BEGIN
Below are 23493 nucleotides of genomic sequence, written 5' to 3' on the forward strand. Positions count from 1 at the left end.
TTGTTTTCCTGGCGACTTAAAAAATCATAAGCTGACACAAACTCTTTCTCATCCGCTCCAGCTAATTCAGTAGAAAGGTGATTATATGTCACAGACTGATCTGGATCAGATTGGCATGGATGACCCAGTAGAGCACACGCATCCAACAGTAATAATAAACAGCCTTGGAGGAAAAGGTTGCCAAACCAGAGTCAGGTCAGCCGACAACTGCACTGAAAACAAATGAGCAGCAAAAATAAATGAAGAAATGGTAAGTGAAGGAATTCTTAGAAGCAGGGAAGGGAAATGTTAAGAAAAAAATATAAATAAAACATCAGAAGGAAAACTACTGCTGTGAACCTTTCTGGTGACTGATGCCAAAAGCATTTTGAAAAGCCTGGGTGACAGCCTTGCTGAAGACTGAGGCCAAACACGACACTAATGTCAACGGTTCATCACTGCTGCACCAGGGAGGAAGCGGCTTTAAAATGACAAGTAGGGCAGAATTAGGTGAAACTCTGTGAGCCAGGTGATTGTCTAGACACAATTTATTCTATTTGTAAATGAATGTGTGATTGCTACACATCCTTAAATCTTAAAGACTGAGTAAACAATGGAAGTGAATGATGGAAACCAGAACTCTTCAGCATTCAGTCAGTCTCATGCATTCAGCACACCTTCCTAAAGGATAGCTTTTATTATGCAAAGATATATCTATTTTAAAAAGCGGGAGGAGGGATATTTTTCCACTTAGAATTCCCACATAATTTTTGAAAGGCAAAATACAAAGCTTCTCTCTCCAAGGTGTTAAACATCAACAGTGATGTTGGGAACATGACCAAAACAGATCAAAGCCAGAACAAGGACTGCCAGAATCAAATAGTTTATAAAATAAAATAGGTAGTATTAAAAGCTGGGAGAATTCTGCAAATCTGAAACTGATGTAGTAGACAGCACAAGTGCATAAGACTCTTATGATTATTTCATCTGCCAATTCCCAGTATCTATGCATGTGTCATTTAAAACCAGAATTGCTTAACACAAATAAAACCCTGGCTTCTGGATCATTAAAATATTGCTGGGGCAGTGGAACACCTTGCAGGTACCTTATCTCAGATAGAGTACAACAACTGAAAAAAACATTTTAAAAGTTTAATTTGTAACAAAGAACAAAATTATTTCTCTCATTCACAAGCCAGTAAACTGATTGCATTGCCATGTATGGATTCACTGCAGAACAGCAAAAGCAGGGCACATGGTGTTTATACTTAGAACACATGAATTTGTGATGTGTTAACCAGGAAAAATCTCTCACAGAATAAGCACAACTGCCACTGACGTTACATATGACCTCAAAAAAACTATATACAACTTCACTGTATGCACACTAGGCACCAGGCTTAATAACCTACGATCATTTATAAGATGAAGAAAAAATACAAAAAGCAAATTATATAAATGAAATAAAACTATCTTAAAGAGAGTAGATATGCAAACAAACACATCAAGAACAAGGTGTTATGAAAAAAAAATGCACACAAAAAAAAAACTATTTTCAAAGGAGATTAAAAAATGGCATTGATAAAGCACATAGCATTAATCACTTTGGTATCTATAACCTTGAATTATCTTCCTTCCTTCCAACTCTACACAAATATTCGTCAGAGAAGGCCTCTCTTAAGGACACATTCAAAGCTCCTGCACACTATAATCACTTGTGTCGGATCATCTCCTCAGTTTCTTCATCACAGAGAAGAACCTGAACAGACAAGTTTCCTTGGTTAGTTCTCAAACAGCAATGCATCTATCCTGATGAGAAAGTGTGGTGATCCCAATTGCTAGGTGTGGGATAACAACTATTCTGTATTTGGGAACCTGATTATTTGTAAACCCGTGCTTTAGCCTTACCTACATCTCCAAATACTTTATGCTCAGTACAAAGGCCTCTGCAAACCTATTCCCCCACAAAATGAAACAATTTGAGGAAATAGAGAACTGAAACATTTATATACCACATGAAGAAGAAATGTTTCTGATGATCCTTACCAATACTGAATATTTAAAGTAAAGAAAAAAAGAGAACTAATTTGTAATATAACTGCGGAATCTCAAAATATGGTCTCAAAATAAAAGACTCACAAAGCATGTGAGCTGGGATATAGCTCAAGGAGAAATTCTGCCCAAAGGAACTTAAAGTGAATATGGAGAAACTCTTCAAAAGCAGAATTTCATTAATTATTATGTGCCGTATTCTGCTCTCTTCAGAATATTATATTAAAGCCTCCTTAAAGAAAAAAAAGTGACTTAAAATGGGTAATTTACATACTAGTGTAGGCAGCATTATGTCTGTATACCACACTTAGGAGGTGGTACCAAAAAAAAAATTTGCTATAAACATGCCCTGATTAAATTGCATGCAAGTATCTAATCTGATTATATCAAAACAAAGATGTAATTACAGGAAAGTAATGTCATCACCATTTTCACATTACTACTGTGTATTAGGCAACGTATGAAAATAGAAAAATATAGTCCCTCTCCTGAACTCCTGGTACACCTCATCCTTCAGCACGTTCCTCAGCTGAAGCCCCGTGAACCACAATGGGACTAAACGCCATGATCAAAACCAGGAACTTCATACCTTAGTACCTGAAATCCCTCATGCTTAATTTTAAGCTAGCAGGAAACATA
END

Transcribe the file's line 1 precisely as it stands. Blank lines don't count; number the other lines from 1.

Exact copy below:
Below are 23493 nucleotides of genomic sequence, written 5' to 3' on the forward strand. Positions count from 1 at the left end.